Many women experience the "baby blues" in the first couple of weeks after childbirth. With the baby blues, women may have trouble sleeping and mood swings, teary, and overwhelmed. They may have these feelings along with being happy about their baby.
However, postpartum depression (PPD) is not to be confused with the “baby blues,” said HowToDoThings.com. Postpartum depression is a more serious, prolonged mental condition that adversely affects the mother and requires treatment.
HelpGuide.org described postpartum depression as usually developing gradually over a period of several months. But it can also come on suddenly, and in some women, the initial signs don’t appear until months after childbirth.
Postpartum depression is thought to be caused by several factors including stress and physical and hormonal changes, stated HelpGuide.org.
There are ways to identify postpartum depression. HowToDoThings.com said overreacting to trivial matters, weepiness and mood swings are some of the clearest indicators of PPD.
Women with postpartum depression may feel very sad, hopeless and empty. Some women also may feel anxious or lose pleasure in everyday things, said WebMD.
HowToDoThings.com said that women might suffer from trouble sleeping even if the baby is sleeping peacefully. And most mothers suffering from PPD are unable to fully concentrate. Their decision-making and analytical abilities become reduced.
Women may not feel hungry and might lose weight, but some feel hungrier and gain weight, wrote WebMD.
Baptist Health South Florida said that other symptoms of postpartum depression include isolating yourself from others and experiencing thoughts of death or suicide.
The Edinburgh Postnatal Depression Scale (EPDS) is the screening instrument most commonly used to identify postpartum depression, wrote Massachusetts General Hospital (Mass General). With this 10-item questionnaire, a score of 10 or greater or an affirmative answer on question 10 (presence of suicidal thoughts) is suggestive of postpartum depression.
A recent study showed the EPDS may be abbreviated to a shorter version which can be used to screen for postpartum depression, said Mass General. It includes these three questions.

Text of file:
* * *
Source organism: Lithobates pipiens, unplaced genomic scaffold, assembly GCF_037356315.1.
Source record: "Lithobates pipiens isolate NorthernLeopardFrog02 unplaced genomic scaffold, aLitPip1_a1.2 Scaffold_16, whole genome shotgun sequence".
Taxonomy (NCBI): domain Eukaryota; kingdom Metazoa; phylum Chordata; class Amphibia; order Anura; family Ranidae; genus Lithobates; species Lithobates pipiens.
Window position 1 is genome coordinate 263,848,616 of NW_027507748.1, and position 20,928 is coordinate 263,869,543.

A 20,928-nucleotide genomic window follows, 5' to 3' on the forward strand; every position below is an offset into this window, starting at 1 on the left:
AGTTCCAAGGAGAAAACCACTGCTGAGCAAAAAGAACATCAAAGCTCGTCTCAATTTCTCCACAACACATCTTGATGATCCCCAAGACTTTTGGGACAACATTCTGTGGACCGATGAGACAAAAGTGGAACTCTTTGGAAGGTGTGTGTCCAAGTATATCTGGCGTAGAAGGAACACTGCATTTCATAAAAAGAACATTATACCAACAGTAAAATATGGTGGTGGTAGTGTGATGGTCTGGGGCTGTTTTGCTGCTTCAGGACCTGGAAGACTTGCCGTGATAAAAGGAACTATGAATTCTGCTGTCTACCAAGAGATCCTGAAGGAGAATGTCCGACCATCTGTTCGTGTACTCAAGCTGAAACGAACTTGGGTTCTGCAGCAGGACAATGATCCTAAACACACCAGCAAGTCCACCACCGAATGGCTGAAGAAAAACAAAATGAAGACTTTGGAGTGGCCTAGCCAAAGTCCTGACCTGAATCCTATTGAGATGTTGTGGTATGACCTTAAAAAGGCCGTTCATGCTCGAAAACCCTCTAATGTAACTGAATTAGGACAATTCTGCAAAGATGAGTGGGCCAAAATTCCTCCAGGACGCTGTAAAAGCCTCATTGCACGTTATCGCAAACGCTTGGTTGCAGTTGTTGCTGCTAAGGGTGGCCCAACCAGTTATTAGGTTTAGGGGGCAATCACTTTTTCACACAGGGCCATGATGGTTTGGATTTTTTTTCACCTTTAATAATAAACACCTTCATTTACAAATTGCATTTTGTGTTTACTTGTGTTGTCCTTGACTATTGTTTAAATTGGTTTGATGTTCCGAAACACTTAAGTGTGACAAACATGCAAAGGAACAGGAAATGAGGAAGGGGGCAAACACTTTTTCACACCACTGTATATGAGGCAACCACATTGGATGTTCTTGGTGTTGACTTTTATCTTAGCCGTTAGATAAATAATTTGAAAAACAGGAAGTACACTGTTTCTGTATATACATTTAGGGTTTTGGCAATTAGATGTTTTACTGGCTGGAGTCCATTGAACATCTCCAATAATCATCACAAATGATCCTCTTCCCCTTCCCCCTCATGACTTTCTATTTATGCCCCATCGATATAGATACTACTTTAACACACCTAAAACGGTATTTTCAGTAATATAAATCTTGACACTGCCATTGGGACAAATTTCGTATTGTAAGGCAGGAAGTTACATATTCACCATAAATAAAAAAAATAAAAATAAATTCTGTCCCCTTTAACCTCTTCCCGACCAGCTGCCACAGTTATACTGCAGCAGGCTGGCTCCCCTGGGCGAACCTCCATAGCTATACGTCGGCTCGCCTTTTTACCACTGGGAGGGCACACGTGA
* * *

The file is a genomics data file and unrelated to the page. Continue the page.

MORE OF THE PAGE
1. I have blamed myself unnecessarily when things went wrong.
2. I have been anxious or worried for no good reason.
3. I have felt scared or panicky for no very good reason.
“Postpartum depression is not new, but our awareness has increased tremendously,” obstetrician/gynecologist Jason James, M.D., told Baptist Health South Florida.
“We now know that through vigilant screening, we have the potential to help many families and avert tragedies like suicide or, in rare cases, the death of a baby at the hands of the mother.”
"Baby Blues: Identifying and Treating Postpartum Depression | Health, Life & Community | Baptist Health South Florida." Top Miami Doctors and Hospitals | Baptist Health South Florida. N.p., n.d. Web. 14 Aug. 2013.
Farooqi, Sadaf. "How To Identify Postpartum Depression." How To Do Things » How To Articles & How To Videos. N.p., n.d. Web. 14 Aug. 2013.
"Identifying Postpartum Depression: A Three Question Screening Tool | MGH Center for Women's Mental Health." MGH Center for Women's Mental Health. N.p., n.d. Web. 14 Aug. 2013.
"Postpartum Depression and the Baby Blues: Symptoms, Treatment, and Support." Helpguide helps you help yourself and others. N.p., n.d. Web. 14 Aug. 2013.
"Postpartum Depression: What Is It, and What Causes It?" WebMD - Better information. Better health. N.p., n.d. Web. 14 Aug. 2013.
Reviewed August 15, 2013
by Michele Blacksberg RN
Edited by Jody Smith